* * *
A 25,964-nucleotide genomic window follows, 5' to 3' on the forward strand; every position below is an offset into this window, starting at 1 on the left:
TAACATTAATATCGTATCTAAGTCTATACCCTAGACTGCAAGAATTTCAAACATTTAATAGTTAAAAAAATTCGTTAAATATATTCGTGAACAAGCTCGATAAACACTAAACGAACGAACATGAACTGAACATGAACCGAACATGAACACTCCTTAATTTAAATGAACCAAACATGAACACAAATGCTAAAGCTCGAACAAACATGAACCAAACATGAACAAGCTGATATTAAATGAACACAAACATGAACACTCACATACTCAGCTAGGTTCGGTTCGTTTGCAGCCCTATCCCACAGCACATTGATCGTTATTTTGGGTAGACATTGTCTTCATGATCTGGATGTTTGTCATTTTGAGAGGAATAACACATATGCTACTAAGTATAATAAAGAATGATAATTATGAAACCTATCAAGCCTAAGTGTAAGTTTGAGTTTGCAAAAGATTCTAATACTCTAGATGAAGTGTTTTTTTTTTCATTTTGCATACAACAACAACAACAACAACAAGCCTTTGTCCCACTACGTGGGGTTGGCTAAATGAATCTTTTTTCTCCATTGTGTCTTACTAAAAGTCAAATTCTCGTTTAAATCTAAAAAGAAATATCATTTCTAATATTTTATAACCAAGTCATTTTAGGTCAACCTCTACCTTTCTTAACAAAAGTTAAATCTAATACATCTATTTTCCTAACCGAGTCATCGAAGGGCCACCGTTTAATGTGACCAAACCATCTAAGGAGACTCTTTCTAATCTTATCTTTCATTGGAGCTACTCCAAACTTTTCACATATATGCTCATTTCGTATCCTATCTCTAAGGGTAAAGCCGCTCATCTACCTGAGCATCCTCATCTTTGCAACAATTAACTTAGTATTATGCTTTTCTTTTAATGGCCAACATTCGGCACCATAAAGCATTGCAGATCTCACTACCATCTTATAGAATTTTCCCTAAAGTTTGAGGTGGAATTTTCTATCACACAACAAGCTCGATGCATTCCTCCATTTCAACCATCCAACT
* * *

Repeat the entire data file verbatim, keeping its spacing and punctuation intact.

A 25,964-nucleotide genomic window follows, 5' to 3' on the forward strand; every position below is an offset into this window, starting at 1 on the left:
TAACATTAATATCGTATCTAAGTCTATACCCTAGACTGCAAGAATTTCAAACATTTAATAGTTAAAAAAATTCGTTAAATATATTCGTGAACAAGCTCGATAAACACTAAACGAACGAACATGAACTGAACATGAACCGAACATGAACACTCCTTAATTTAAATGAACCAAACATGAACACAAATGCTAAAGCTCGAACAAACATGAACCAAACATGAACAAGCTGATATTAAATGAACACAAACATGAACACTCACATACTCAGCTAGGTTCGGTTCGTTTGCAGCCCTATCCCACAGCACATTGATCGTTATTTTGGGTAGACATTGTCTTCATGATCTGGATGTTTGTCATTTTGAGAGGAATAACACATATGCTACTAAGTATAATAAAGAATGATAATTATGAAACCTATCAAGCCTAAGTGTAAGTTTGAGTTTGCAAAAGATTCTAATACTCTAGATGAAGTGTTTTTTTTTTCATTTTGCATACAACAACAACAACAACAACAAGCCTTTGTCCCACTACGTGGGGTTGGCTAAATGAATCTTTTTTCTCCATTGTGTCTTACTAAAAGTCAAATTCTCGTTTAAATCTAAAAAGAAATATCATTTCTAATATTTTATAACCAAGTCATTTTAGGTCAACCTCTACCTTTCTTAACAAAAGTTAAATCTAATACATCTATTTTCCTAACCGAGTCATCGAAGGGCCACCGTTTAATGTGACCAAACCATCTAAGGAGACTCTTTCTAATCTTATCTTTCATTGGAGCTACTCCAAACTTTTCACATATATGCTCATTTCGTATCCTATCTCTAAGGGTAAAGCCGCTCATCTACCTGAGCATCCTCATCTTTGCAACAATTAACTTAGTATTATGCTTTTCTTTTAATGGCCAACATTCGGCACCATAAAGCATTGCAGATCTCACTACCATCTTATAGAATTTTCCCTAAAGTTTGAGGTGGAATTTTCTATCACACAACAAGCTCGATGCATTCCTCCATTTCAACCATCCAACT